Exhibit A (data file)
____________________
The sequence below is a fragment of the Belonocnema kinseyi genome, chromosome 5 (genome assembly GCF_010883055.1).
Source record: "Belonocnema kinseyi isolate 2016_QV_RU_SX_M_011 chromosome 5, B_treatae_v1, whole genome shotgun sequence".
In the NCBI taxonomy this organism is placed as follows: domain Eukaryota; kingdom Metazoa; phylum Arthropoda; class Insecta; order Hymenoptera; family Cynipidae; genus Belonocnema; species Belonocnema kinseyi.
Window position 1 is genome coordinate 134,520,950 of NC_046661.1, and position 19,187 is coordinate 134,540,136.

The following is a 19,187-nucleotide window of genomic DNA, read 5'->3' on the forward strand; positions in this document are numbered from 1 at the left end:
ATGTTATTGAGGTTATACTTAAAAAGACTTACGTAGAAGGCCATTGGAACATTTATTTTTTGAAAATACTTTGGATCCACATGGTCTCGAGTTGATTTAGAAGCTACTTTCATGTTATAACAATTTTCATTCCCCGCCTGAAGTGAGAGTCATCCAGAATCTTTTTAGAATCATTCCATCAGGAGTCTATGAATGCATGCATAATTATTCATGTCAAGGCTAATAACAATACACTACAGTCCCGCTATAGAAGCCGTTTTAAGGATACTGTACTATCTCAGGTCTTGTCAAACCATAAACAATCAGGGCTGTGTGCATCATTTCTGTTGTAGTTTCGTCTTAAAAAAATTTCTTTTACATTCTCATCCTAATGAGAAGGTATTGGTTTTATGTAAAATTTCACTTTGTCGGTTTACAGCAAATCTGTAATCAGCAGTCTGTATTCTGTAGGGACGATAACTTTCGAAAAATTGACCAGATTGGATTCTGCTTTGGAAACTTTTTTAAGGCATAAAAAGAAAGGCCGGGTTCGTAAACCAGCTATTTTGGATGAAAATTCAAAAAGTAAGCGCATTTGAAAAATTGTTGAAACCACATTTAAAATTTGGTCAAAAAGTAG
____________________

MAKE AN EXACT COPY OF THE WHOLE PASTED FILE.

The sequence below is a fragment of the Belonocnema kinseyi genome, chromosome 5 (genome assembly GCF_010883055.1).
Source record: "Belonocnema kinseyi isolate 2016_QV_RU_SX_M_011 chromosome 5, B_treatae_v1, whole genome shotgun sequence".
In the NCBI taxonomy this organism is placed as follows: domain Eukaryota; kingdom Metazoa; phylum Arthropoda; class Insecta; order Hymenoptera; family Cynipidae; genus Belonocnema; species Belonocnema kinseyi.
Window position 1 is genome coordinate 134,520,950 of NC_046661.1, and position 19,187 is coordinate 134,540,136.

The following is a 19,187-nucleotide window of genomic DNA, read 5'->3' on the forward strand; positions in this document are numbered from 1 at the left end:
ATGTTATTGAGGTTATACTTAAAAAGACTTACGTAGAAGGCCATTGGAACATTTATTTTTTGAAAATACTTTGGATCCACATGGTCTCGAGTTGATTTAGAAGCTACTTTCATGTTATAACAATTTTCATTCCCCGCCTGAAGTGAGAGTCATCCAGAATCTTTTTAGAATCATTCCATCAGGAGTCTATGAATGCATGCATAATTATTCATGTCAAGGCTAATAACAATACACTACAGTCCCGCTATAGAAGCCGTTTTAAGGATACTGTACTATCTCAGGTCTTGTCAAACCATAAACAATCAGGGCTGTGTGCATCATTTCTGTTGTAGTTTCGTCTTAAAAAAATTTCTTTTACATTCTCATCCTAATGAGAAGGTATTGGTTTTATGTAAAATTTCACTTTGTCGGTTTACAGCAAATCTGTAATCAGCAGTCTGTATTCTGTAGGGACGATAACTTTCGAAAAATTGACCAGATTGGATTCTGCTTTGGAAACTTTTTTAAGGCATAAAAAGAAAGGCCGGGTTCGTAAACCAGCTATTTTGGATGAAAATTCAAAAAGTAAGCGCATTTGAAAAATTGTTGAAACCACATTTAAAATTTGGTCAAAAAGTAG